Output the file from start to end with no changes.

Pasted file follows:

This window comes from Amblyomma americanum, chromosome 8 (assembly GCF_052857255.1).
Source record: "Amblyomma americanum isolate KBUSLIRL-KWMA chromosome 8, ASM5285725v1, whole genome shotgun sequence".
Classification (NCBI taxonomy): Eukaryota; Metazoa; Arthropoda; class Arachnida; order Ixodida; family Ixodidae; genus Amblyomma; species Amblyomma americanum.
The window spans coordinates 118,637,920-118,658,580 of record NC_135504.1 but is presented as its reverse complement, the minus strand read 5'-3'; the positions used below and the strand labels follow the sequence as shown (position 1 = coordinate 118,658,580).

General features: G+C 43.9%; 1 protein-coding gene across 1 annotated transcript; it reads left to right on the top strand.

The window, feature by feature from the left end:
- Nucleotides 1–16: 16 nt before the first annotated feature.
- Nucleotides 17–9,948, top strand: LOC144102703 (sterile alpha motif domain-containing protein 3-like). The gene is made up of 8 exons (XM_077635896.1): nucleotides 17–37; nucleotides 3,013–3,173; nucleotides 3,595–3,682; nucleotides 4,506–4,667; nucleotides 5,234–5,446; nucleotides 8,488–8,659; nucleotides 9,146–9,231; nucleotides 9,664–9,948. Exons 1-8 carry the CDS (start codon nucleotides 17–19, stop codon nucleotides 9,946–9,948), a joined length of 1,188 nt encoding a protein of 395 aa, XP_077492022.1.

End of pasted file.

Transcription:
This window comes from Amblyomma americanum, chromosome 8 (assembly GCF_052857255.1).
Source record: "Amblyomma americanum isolate KBUSLIRL-KWMA chromosome 8, ASM5285725v1, whole genome shotgun sequence".
Classification (NCBI taxonomy): Eukaryota; Metazoa; Arthropoda; class Arachnida; order Ixodida; family Ixodidae; genus Amblyomma; species Amblyomma americanum.
The window spans coordinates 118,637,920-118,658,580 of record NC_135504.1 but is presented as its reverse complement, the minus strand read 5'-3'; the positions used below and the strand labels follow the sequence as shown (position 1 = coordinate 118,658,580).

General features: G+C 43.9%; 1 protein-coding gene across 1 annotated transcript; it reads left to right on the top strand.

The window, feature by feature from the left end:
- Nucleotides 1–16: 16 nt before the first annotated feature.
- Nucleotides 17–9,948, top strand: LOC144102703 (sterile alpha motif domain-containing protein 3-like). The gene is made up of 8 exons (XM_077635896.1): nucleotides 17–37; nucleotides 3,013–3,173; nucleotides 3,595–3,682; nucleotides 4,506–4,667; nucleotides 5,234–5,446; nucleotides 8,488–8,659; nucleotides 9,146–9,231; nucleotides 9,664–9,948. Exons 1-8 carry the CDS (start codon nucleotides 17–19, stop codon nucleotides 9,946–9,948), a joined length of 1,188 nt encoding a protein of 395 aa, XP_077492022.1.